FLOYD K. TAKEUCHI
Majuro Atoll in the late 1950s defined a quiet, slightly shabby backwater Pacific port town. There were still many reminders of the war, which had ended only about 15 years earlier.
Among the obvious reminders were Quonset huts, pre-fabricated half-moon structures whose skin was corrugated metal, which were commonplace. Two of the most prominent US Navy leftovers in use were the Majuro Hospital, located approximately where the former tennis courts used to be, and the District Administration building, where the District Administrator (or “Distad,” as they were better known) governed the Marshall Islands. The Distad’s office was just to the right of the entrance of the main dock at Uliga.
But there was also a hodgepodge of other buildings, a mix of architectural “styles” that at best could be called utilitarian. One thing you may notice in some of these photos is the use of long screened windows. Few buildings were air conditioned, and break-ins were unusual. Breeze-cooled, often aided by ceiling fans, was how offices and some homes were kept comfortable.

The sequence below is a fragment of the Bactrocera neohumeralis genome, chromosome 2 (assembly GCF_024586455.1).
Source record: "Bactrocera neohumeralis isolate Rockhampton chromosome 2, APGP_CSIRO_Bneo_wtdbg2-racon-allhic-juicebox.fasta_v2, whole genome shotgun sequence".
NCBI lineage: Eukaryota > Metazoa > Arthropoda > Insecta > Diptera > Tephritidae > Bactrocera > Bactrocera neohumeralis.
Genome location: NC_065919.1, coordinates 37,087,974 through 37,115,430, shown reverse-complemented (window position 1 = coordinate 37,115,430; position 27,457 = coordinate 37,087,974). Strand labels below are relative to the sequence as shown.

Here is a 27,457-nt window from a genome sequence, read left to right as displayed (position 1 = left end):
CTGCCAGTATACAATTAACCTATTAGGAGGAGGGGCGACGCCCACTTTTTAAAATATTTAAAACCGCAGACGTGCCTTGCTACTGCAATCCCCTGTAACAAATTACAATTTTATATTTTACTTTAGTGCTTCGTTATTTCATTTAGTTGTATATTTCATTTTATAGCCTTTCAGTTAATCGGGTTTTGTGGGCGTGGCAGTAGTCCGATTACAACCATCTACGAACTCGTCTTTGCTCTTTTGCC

The one notable exception to the utilitarian architectural style was the MIECO Building. It was a stunning two-story multi-use structure along the main road that hugged the lagoon. It looked like the love child of Sadie Thompson in the South Seas and a southern plantation manor house. For many people, the MIECO Building was a symbol of Majuro during a time when the atoll’s population was at most a shade over 2,000 people.
Read more about this in the August 2, 2019 edition of the Marshall Islands Journal.